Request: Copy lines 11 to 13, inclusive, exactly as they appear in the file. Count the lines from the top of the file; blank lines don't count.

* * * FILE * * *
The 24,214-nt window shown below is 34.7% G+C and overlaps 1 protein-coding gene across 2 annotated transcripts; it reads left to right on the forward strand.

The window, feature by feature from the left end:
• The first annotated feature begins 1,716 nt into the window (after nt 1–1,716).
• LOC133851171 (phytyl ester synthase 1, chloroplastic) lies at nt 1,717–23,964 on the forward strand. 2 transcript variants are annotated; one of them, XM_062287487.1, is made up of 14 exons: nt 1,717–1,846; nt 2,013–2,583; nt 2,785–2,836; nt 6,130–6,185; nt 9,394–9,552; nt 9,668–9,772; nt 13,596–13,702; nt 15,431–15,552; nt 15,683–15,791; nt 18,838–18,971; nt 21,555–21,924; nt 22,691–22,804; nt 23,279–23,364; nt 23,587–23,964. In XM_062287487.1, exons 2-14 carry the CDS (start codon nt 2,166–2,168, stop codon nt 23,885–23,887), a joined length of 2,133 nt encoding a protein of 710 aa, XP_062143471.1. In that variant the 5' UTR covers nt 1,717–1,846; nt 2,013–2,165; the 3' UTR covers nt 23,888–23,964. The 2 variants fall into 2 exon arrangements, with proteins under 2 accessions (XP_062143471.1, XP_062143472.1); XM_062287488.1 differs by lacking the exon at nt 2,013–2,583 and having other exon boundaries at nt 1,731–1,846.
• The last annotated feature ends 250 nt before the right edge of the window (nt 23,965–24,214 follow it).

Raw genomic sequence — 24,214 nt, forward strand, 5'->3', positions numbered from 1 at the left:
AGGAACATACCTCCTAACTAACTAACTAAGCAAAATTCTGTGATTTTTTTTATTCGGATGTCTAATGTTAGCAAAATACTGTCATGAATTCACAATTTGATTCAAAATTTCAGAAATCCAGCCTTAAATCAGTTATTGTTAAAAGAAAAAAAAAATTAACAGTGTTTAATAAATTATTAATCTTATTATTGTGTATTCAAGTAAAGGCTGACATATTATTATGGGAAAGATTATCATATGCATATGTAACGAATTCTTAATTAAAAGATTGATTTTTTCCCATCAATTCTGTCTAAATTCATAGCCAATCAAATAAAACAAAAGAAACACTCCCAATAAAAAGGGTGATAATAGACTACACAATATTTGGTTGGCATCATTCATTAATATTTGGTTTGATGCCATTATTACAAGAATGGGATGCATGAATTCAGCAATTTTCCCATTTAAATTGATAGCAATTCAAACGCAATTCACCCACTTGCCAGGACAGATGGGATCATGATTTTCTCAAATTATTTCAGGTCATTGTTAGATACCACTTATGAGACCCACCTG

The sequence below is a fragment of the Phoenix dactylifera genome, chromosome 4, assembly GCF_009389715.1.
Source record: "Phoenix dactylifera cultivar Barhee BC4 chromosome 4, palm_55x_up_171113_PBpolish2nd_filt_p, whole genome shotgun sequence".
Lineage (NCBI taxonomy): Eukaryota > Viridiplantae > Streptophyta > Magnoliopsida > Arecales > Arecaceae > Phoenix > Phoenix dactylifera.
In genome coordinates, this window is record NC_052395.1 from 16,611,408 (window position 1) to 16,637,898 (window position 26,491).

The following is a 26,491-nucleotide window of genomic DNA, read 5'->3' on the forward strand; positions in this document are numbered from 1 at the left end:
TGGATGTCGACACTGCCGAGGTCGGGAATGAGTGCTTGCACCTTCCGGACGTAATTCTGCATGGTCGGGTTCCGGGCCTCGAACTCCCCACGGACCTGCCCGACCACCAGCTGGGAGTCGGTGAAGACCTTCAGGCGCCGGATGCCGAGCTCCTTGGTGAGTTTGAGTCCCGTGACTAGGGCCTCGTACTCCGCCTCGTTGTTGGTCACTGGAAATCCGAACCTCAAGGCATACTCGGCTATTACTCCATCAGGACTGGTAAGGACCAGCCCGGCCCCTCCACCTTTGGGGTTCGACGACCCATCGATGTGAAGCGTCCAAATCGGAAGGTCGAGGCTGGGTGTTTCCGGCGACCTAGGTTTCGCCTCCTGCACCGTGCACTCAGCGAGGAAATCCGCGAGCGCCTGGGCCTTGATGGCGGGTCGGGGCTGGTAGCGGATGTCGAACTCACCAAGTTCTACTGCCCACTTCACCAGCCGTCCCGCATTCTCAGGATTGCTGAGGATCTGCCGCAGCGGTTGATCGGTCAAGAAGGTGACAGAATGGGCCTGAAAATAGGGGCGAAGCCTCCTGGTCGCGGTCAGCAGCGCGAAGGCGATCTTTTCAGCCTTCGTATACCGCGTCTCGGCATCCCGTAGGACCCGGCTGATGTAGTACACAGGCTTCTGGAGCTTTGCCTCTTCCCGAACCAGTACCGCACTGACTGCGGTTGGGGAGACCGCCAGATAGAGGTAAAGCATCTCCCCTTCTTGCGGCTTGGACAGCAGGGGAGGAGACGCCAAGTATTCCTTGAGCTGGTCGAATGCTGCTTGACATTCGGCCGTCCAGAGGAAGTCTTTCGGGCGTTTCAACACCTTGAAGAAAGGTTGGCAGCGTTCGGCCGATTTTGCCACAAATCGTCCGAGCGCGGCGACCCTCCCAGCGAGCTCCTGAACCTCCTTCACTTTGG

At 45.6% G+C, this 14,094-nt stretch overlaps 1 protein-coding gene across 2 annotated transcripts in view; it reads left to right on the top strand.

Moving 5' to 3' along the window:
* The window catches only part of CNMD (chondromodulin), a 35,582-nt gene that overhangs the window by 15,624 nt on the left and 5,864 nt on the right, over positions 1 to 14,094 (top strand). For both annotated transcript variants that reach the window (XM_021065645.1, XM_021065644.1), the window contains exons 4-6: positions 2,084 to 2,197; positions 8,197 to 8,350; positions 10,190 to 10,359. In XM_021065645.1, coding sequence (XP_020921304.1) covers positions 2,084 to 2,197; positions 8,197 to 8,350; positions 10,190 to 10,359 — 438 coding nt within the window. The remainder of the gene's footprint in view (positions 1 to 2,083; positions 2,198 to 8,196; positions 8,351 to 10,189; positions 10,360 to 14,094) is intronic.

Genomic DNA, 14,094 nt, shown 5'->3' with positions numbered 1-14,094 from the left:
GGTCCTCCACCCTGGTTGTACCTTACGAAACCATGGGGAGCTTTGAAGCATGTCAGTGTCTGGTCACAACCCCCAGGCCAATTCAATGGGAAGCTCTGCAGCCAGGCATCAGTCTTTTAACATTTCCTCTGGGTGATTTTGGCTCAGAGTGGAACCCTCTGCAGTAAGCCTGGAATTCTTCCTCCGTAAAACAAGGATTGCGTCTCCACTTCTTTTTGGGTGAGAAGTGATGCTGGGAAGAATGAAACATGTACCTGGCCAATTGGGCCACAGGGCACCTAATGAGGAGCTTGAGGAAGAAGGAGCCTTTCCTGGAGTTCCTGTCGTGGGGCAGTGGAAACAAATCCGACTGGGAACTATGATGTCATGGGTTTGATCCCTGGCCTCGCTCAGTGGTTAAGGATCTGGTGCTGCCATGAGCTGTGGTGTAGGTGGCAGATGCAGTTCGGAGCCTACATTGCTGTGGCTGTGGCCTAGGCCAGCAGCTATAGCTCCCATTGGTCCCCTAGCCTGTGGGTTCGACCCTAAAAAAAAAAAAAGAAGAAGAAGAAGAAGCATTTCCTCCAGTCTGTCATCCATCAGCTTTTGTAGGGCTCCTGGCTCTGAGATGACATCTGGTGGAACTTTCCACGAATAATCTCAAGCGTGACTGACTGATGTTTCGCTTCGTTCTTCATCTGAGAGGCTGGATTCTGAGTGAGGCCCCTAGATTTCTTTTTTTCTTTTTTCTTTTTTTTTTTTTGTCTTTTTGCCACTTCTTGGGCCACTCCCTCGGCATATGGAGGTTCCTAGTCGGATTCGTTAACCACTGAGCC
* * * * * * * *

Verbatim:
In genome coordinates, this window is record NC_052395.1 from 16,611,408 (window position 1) to 16,637,898 (window position 26,491).

The following is a 26,491-nucleotide window of genomic DNA, read 5'->3' on the forward strand; positions in this document are numbered from 1 at the left end:
TGGATGTCGACACTGCCGAGGTCGGGAATGAGTGCTTGCACCTTCCGGACGTAATTCTGCATGGTCGGGTTCCGGGCCTCGAACTCCCCACGGACCTGCCCGACCACCAGCTGGGAGTCGGTGAAGACCTTCAGGCGCCGGATGCCGAGCTCCTTGGTGAGTTTGAGTCCCGTGACTAGGGCCTCGTACTCCGCCTCGTTGTTGGTCACTGGAAATCCGAACCTCAAGGCATACTCGGCTATTACTCCATCAGGACTGGTAAGGACCAGCCCGGCCCCTCCACCTTTGGGGTTCGACGACCCATCGATGTGAAGCGTCCAAATCGGAAGGTCGAGGCTGGGTGTTTCCGGCGACCTAGGTTTCGCCTCCTGCACCGTGCACTCAGCGAGGAAATCCGCGAGCGCCTGGGCCTTGATGGCGGGTCGGGGCTGGTAGCGGATGTCGAACTCACCAAGTTCTACTGCCCACTTCACCAGCCGTCCCGCATTCTCAGGATTGCTGAGGATCTGCCGCAGCGGTTGATCGGTCAAGAAGGTGACAGAATGGGCCTGAAAATAGGGGCGAAGCCTCCTGGTCGCGGTCAGCAGCGCGAAGGCGATCTTTTCAGCCTTCGTATACCGCGTCTCGGCATCCCGTAGGACCCGGCTGATGTAGTACACAGGCTTCTGGAGCTTTGCCTCTTCCCGAACCAGTACCGCACTGACTGCGGTTGGGGAGACCGCCAGATAGAGGTAAAGCATCTCCCCTTCTTGCGGCTTGGACAGCAGGGGAGGAGACGCCAAGTATTCCTTGAGCTGGTCGAATGCTGCTTGACATTCGGCCGTCCAGAGGAAGTCTTTCGGGCGTTTCAACACCTTGAAGAAAGGTTGGCAGCGTTCGGCCGATTTTGCCACAAATCGTCCGAGCGCGGCGACCCTCCCAGCGAGCTCCTGAACCTCCTTCACTTTGG